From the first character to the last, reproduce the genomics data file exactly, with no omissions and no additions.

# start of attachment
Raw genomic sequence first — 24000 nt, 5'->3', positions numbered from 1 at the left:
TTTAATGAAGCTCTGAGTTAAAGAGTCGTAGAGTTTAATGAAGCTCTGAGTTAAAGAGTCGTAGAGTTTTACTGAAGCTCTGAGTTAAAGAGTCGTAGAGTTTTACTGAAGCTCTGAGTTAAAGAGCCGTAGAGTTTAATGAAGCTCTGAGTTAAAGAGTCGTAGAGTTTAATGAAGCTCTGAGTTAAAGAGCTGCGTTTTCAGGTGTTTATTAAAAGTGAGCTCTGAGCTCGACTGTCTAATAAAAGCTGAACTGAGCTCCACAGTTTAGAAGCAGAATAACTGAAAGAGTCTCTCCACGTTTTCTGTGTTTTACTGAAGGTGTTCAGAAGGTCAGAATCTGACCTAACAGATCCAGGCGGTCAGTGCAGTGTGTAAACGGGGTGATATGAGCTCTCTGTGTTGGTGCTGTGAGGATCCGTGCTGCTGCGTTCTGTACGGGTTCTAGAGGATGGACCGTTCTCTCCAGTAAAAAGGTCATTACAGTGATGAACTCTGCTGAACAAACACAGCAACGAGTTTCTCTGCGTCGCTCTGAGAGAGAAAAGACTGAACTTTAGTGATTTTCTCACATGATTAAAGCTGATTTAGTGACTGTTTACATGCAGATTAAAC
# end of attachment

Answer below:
Raw genomic sequence first — 24000 nt, 5'->3', positions numbered from 1 at the left:
TTTAATGAAGCTCTGAGTTAAAGAGTCGTAGAGTTTAATGAAGCTCTGAGTTAAAGAGTCGTAGAGTTTTACTGAAGCTCTGAGTTAAAGAGTCGTAGAGTTTTACTGAAGCTCTGAGTTAAAGAGCCGTAGAGTTTAATGAAGCTCTGAGTTAAAGAGTCGTAGAGTTTAATGAAGCTCTGAGTTAAAGAGCTGCGTTTTCAGGTGTTTATTAAAAGTGAGCTCTGAGCTCGACTGTCTAATAAAAGCTGAACTGAGCTCCACAGTTTAGAAGCAGAATAACTGAAAGAGTCTCTCCACGTTTTCTGTGTTTTACTGAAGGTGTTCAGAAGGTCAGAATCTGACCTAACAGATCCAGGCGGTCAGTGCAGTGTGTAAACGGGGTGATATGAGCTCTCTGTGTTGGTGCTGTGAGGATCCGTGCTGCTGCGTTCTGTACGGGTTCTAGAGGATGGACCGTTCTCTCCAGTAAAAAGGTCATTACAGTGATGAACTCTGCTGAACAAACACAGCAACGAGTTTCTCTGCGTCGCTCTGAGAGAGAAAAGACTGAACTTTAGTGATTTTCTCACATGATTAAAGCTGATTTAGTGACTGTTTACATGCAGATTAAAC